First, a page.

DCSIMG

Councillors put Dog Control Orders on a lead - for now

THE council is to go back to the drawing board and issue another consultation on areas where dogs can be allowed off their leads.

On Monday night a special meeting of the Environment Committee was held to discuss the implementation of the new Dog Control Orders.

They are being considered because current legislation, council officers have said, is out-of-date or no longer enforced.

Earlier this year the council issued a public consultation on the new proposals.

They included enforcement notices for dog owners who could not control their pets or allowed their dogs to foul areas and did not pick up the mess.

The new plans also included zoned areas where dogs could run freely and other areas they were allowed only on leads or not at all.

At Monday night’s meeting, councillors were presented with maps detailing the proposed new zones.

Areas such as play parks and sports pitches were deemed off limits to dogs while other areas, such as the coastal path along the loughshore and parts of the Newtownabbey Way were deemed “on-lead” areas.

Following the earlier consultation this year council officers said there was “no significant opposition” to the proposals and a “great deal of support” from the public for the new measures.

Councillor Ken Robinson said the proposals struck a fair balance.

He said: “This is not targeting responsible dog owners, but rather striking a balance between those cyclists, pedestrians and disabled people who use our parks and paths along with dog owners.

“There are lots of areas identified in these plans that allows dog owners to exercise their dogs freely and other areas were it is only right dogs are on leads and I applaud the council officers for their work.”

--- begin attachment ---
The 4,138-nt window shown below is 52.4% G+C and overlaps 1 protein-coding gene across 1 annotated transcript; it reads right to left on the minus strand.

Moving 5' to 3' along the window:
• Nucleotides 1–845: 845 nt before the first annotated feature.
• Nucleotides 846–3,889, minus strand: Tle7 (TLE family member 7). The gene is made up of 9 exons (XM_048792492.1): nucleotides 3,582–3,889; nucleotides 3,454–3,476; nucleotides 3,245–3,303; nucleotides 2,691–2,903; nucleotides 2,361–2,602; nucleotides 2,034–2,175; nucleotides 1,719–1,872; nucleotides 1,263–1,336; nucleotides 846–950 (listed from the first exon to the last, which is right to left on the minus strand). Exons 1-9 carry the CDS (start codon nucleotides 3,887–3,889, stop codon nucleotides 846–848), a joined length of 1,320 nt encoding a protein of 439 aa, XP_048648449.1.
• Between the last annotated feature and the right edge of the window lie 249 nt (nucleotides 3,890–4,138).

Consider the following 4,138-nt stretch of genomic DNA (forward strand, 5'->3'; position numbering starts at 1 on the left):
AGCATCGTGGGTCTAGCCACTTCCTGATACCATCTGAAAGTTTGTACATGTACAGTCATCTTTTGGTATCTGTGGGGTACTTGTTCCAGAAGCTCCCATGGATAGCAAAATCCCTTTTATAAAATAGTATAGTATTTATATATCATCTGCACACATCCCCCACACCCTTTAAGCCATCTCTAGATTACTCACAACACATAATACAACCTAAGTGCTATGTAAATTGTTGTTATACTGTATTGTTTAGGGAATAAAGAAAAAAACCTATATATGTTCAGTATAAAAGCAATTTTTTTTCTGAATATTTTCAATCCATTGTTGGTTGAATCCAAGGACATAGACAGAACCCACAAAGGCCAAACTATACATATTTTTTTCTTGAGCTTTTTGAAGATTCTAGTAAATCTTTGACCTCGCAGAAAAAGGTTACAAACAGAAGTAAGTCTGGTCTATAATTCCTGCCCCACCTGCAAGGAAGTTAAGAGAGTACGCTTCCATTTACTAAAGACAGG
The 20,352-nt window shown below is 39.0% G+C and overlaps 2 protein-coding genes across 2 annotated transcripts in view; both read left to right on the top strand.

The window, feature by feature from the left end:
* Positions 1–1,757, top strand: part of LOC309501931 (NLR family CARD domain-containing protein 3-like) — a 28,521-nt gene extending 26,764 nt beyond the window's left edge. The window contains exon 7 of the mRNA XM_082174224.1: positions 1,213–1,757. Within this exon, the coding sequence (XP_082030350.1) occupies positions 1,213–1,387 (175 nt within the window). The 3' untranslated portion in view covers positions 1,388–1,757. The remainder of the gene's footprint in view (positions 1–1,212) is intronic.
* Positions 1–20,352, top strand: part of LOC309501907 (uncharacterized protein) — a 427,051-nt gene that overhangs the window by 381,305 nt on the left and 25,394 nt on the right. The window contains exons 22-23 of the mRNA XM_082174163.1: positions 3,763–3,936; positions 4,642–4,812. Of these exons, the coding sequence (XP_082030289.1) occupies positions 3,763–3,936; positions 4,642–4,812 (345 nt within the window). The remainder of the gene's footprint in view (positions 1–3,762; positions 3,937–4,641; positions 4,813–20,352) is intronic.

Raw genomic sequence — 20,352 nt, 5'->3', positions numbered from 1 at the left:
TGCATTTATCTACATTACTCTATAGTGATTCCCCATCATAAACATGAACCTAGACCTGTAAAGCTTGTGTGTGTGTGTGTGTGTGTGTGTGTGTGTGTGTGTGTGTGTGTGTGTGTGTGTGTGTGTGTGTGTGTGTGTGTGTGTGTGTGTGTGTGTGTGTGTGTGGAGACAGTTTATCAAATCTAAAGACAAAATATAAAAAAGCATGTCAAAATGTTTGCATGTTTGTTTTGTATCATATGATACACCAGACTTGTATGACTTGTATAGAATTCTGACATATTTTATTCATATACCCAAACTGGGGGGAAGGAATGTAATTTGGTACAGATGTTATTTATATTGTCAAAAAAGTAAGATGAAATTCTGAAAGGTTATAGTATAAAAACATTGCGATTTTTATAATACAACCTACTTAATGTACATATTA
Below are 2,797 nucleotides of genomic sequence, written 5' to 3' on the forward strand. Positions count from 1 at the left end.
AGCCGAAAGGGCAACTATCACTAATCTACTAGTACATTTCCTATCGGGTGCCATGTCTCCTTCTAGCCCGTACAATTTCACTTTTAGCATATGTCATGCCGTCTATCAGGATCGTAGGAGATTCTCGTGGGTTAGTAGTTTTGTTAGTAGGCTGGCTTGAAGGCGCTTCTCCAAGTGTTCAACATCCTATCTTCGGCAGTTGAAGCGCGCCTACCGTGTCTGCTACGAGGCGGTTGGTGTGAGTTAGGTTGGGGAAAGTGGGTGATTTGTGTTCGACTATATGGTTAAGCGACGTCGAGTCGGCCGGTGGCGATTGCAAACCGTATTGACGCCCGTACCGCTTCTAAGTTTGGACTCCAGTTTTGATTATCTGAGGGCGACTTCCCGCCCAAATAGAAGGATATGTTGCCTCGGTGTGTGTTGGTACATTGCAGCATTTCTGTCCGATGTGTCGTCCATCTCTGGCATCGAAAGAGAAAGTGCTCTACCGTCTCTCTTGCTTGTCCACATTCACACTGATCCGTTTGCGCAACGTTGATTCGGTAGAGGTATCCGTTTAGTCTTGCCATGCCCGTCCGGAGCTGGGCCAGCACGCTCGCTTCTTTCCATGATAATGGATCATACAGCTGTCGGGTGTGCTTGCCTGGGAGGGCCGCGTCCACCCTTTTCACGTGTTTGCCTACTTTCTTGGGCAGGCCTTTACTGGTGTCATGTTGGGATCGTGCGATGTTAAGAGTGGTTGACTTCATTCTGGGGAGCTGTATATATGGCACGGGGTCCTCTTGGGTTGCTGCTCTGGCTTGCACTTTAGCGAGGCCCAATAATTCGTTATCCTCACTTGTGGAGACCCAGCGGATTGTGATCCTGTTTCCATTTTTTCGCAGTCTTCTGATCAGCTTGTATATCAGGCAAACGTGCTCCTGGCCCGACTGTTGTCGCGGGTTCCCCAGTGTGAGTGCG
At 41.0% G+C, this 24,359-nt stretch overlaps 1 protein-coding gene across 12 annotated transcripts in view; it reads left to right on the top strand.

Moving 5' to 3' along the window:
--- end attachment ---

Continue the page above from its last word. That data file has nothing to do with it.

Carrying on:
However, councillor Tom Campbell disagreed, he said: “These orders have strayed too far. We are exaggerating the issue of problem dog owners in the area.

“In the past five years there have been 24 allegations of attacks on people with dogs, 43 problems of dogs running off leads and causing injury to others and over 150 complaints of dog fouling of which 24 were in play parks.

“The likes of play parks have been rightly identified as areas were dogs can not go, but they are already properly fenced off and dogs should not be in those areas.

“However, the other areas identified as on-lead areas do nothing other than penalise the responsible dog owner and go too far.”

At the meeting three orders were approved. They were the Fouling of Land by Dogs (NBC) Order 2012, which will enable the council to increase fixed penalty notices for the offence.

The Dogs Exclusion (NBC (Children’s Play Parks and Recreation Grounds)) Order 2012, will exclude dogs completely from play parks and recognised sports pitches.

And the Dogs on Leads by Direction (NBC) Order 2012, where a council officer recommends to a dog owner, that it should be on lead where its behaviour is giving cause for concern.

However, the The Dogs on Leads (NBC) Order 2012, has been sent for a further consultation, scheduled for early next year, and will again be put before the public and councillors, before a decision is made on those lands on which dogs can run freely under supervision.

A council officer said there would be a good “lead in period” to make the public fully aware of the new changes before they are introduced.

 
 
 

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